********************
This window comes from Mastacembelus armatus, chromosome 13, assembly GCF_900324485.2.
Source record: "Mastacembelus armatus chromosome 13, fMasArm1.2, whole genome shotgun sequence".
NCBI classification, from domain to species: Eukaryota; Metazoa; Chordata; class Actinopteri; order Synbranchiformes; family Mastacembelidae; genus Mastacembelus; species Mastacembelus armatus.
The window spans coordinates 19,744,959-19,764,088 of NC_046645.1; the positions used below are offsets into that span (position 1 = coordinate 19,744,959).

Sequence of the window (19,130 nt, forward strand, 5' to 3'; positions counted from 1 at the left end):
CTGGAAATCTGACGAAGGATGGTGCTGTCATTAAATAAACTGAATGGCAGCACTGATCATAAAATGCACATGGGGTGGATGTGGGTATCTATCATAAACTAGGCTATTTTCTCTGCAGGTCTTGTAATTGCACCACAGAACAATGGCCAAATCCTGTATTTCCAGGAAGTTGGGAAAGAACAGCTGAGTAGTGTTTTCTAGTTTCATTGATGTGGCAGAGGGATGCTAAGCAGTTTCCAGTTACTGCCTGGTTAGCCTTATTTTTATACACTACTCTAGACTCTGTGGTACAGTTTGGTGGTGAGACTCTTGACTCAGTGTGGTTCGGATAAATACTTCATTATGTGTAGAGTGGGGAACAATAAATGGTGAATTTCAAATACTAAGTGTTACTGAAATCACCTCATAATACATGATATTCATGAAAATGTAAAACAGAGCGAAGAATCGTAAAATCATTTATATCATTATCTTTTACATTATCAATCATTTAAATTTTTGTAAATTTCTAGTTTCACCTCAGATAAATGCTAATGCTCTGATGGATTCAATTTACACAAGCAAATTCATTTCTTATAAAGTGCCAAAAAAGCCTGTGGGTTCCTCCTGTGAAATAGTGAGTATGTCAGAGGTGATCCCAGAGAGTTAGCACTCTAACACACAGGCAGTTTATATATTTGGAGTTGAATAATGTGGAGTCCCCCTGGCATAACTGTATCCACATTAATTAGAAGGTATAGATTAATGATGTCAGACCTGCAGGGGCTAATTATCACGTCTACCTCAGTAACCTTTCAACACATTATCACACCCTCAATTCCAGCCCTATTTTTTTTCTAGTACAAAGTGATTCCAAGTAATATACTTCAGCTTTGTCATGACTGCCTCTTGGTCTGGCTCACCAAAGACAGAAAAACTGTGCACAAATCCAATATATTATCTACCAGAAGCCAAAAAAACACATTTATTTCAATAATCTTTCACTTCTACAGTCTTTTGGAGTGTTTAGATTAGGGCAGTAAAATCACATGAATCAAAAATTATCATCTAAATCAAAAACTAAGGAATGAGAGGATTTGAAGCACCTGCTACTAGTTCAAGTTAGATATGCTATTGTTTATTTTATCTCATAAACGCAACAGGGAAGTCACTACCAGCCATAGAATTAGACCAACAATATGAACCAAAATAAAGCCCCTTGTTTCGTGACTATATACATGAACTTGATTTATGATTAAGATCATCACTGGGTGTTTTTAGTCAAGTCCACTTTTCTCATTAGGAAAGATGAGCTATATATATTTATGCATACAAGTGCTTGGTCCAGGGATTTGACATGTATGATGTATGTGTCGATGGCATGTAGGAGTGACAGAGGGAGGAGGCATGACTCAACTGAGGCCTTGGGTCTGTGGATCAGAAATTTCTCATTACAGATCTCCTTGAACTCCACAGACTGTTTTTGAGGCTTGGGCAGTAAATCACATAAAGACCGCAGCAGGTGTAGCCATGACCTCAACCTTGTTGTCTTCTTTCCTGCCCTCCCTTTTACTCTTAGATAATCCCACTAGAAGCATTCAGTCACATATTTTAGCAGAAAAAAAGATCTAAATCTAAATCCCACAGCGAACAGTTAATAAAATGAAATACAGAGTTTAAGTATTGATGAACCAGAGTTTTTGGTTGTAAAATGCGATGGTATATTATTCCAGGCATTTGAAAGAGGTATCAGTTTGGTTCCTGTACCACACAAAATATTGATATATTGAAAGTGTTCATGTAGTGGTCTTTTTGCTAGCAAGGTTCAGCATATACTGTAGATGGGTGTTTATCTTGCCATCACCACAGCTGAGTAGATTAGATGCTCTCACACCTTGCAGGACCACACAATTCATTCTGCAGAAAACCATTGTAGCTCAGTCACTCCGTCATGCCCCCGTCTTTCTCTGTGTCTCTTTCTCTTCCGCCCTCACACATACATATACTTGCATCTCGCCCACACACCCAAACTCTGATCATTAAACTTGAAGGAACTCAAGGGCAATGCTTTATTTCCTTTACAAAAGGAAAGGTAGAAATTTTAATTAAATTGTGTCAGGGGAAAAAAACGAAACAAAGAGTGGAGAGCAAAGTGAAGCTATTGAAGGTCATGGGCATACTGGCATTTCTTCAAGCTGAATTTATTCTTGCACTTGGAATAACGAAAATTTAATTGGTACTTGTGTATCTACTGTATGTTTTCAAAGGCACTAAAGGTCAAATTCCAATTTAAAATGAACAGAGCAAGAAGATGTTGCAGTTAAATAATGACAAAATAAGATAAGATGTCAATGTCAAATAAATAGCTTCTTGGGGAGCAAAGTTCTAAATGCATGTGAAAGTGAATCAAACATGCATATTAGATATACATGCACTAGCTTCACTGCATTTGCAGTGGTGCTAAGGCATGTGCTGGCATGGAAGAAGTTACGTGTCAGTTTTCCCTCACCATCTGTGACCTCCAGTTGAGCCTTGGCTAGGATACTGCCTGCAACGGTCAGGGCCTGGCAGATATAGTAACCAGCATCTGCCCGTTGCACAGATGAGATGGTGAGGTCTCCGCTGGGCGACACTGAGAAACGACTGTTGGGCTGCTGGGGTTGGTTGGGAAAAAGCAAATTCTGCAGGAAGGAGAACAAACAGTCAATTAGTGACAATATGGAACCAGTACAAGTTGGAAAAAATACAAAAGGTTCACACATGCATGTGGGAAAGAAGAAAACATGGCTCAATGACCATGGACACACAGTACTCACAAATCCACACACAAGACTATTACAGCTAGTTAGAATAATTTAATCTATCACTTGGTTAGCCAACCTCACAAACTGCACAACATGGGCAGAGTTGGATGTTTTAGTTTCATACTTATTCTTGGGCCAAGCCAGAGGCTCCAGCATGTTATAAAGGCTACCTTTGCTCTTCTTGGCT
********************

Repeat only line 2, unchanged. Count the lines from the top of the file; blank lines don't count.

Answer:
Source record: "Mastacembelus armatus chromosome 13, fMasArm1.2, whole genome shotgun sequence".